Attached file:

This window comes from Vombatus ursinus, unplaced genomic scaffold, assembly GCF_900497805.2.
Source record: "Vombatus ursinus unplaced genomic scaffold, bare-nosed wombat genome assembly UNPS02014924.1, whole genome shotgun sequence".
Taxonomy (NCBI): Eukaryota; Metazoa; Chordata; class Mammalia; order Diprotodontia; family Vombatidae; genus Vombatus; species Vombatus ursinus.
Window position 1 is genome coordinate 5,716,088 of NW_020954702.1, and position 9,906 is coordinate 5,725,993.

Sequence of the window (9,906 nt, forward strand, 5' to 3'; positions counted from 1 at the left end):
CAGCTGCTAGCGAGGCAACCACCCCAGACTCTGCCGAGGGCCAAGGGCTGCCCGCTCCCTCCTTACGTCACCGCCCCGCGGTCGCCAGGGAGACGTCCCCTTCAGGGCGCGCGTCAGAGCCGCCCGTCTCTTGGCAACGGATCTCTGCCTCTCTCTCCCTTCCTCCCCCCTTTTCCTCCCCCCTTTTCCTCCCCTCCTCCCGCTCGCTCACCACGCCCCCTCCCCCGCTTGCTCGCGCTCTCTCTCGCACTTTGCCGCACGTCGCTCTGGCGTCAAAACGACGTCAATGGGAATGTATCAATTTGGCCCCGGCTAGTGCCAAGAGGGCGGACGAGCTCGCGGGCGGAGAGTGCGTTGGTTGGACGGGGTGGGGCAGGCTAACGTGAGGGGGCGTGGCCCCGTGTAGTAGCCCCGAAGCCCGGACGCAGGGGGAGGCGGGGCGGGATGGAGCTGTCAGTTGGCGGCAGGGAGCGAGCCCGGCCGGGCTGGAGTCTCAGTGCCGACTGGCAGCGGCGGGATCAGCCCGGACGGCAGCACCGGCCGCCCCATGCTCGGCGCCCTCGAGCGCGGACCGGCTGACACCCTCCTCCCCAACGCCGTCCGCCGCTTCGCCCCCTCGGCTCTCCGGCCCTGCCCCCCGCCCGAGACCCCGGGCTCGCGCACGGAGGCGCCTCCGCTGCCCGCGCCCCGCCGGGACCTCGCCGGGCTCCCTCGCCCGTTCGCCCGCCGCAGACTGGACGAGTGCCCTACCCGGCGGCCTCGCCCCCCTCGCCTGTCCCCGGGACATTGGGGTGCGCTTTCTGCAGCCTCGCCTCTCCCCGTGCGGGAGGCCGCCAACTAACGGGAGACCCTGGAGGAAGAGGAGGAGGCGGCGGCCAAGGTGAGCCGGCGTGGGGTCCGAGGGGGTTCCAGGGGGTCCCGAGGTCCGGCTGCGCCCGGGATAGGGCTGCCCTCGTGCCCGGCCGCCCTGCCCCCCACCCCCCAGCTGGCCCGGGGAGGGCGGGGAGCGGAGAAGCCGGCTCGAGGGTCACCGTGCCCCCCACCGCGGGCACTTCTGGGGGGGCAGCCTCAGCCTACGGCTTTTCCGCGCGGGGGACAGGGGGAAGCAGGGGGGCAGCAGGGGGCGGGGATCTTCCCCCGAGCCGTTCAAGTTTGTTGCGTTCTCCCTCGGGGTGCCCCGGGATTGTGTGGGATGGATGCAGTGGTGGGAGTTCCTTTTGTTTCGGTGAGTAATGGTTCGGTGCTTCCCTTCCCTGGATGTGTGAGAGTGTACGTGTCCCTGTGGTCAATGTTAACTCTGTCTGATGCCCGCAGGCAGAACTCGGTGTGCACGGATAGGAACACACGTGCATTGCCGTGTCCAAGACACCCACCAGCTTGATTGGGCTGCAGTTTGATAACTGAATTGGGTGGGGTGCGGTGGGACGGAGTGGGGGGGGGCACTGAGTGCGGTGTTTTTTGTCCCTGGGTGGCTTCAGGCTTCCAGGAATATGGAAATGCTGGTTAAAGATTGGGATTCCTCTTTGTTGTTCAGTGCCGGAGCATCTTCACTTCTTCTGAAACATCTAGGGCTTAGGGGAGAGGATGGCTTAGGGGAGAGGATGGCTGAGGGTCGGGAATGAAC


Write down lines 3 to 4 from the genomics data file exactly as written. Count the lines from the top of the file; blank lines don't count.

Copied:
Taxonomy (NCBI): Eukaryota; Metazoa; Chordata; class Mammalia; order Diprotodontia; family Vombatidae; genus Vombatus; species Vombatus ursinus.
Window position 1 is genome coordinate 5,716,088 of NW_020954702.1, and position 9,906 is coordinate 5,725,993.